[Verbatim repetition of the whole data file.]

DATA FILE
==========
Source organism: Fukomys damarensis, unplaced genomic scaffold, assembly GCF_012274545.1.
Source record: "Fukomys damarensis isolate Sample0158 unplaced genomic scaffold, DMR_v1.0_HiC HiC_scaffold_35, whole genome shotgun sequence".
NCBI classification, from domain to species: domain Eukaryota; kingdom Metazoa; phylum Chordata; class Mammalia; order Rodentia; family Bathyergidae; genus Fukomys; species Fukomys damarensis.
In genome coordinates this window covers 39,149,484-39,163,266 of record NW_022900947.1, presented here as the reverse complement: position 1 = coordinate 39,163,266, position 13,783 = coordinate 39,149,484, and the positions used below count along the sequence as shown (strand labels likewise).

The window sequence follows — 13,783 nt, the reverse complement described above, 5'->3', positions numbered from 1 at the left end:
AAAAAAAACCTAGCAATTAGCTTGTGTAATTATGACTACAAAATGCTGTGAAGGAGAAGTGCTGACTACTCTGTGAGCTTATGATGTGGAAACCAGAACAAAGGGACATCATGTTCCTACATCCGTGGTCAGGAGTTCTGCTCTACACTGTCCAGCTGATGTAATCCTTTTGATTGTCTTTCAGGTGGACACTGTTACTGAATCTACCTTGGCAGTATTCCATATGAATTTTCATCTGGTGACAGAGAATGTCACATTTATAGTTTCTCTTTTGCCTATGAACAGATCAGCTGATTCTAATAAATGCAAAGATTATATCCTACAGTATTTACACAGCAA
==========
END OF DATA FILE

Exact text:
Source organism: Fukomys damarensis, unplaced genomic scaffold, assembly GCF_012274545.1.
Source record: "Fukomys damarensis isolate Sample0158 unplaced genomic scaffold, DMR_v1.0_HiC HiC_scaffold_35, whole genome shotgun sequence".
NCBI classification, from domain to species: domain Eukaryota; kingdom Metazoa; phylum Chordata; class Mammalia; order Rodentia; family Bathyergidae; genus Fukomys; species Fukomys damarensis.
In genome coordinates this window covers 39,149,484-39,163,266 of record NW_022900947.1, presented here as the reverse complement: position 1 = coordinate 39,163,266, position 13,783 = coordinate 39,149,484, and the positions used below count along the sequence as shown (strand labels likewise).

The window sequence follows — 13,783 nt, the reverse complement described above, 5'->3', positions numbered from 1 at the left end:
AAAAAAAACCTAGCAATTAGCTTGTGTAATTATGACTACAAAATGCTGTGAAGGAGAAGTGCTGACTACTCTGTGAGCTTATGATGTGGAAACCAGAACAAAGGGACATCATGTTCCTACATCCGTGGTCAGGAGTTCTGCTCTACACTGTCCAGCTGATGTAATCCTTTTGATTGTCTTTCAGGTGGACACTGTTACTGAATCTACCTTGGCAGTATTCCATATGAATTTTCATCTGGTGACAGAGAATGTCACATTTATAGTTTCTCTTTTGCCTATGAACAGATCAGCTGATTCTAATAAATGCAAAGATTATATCCTACAGTATTTACACAGCAA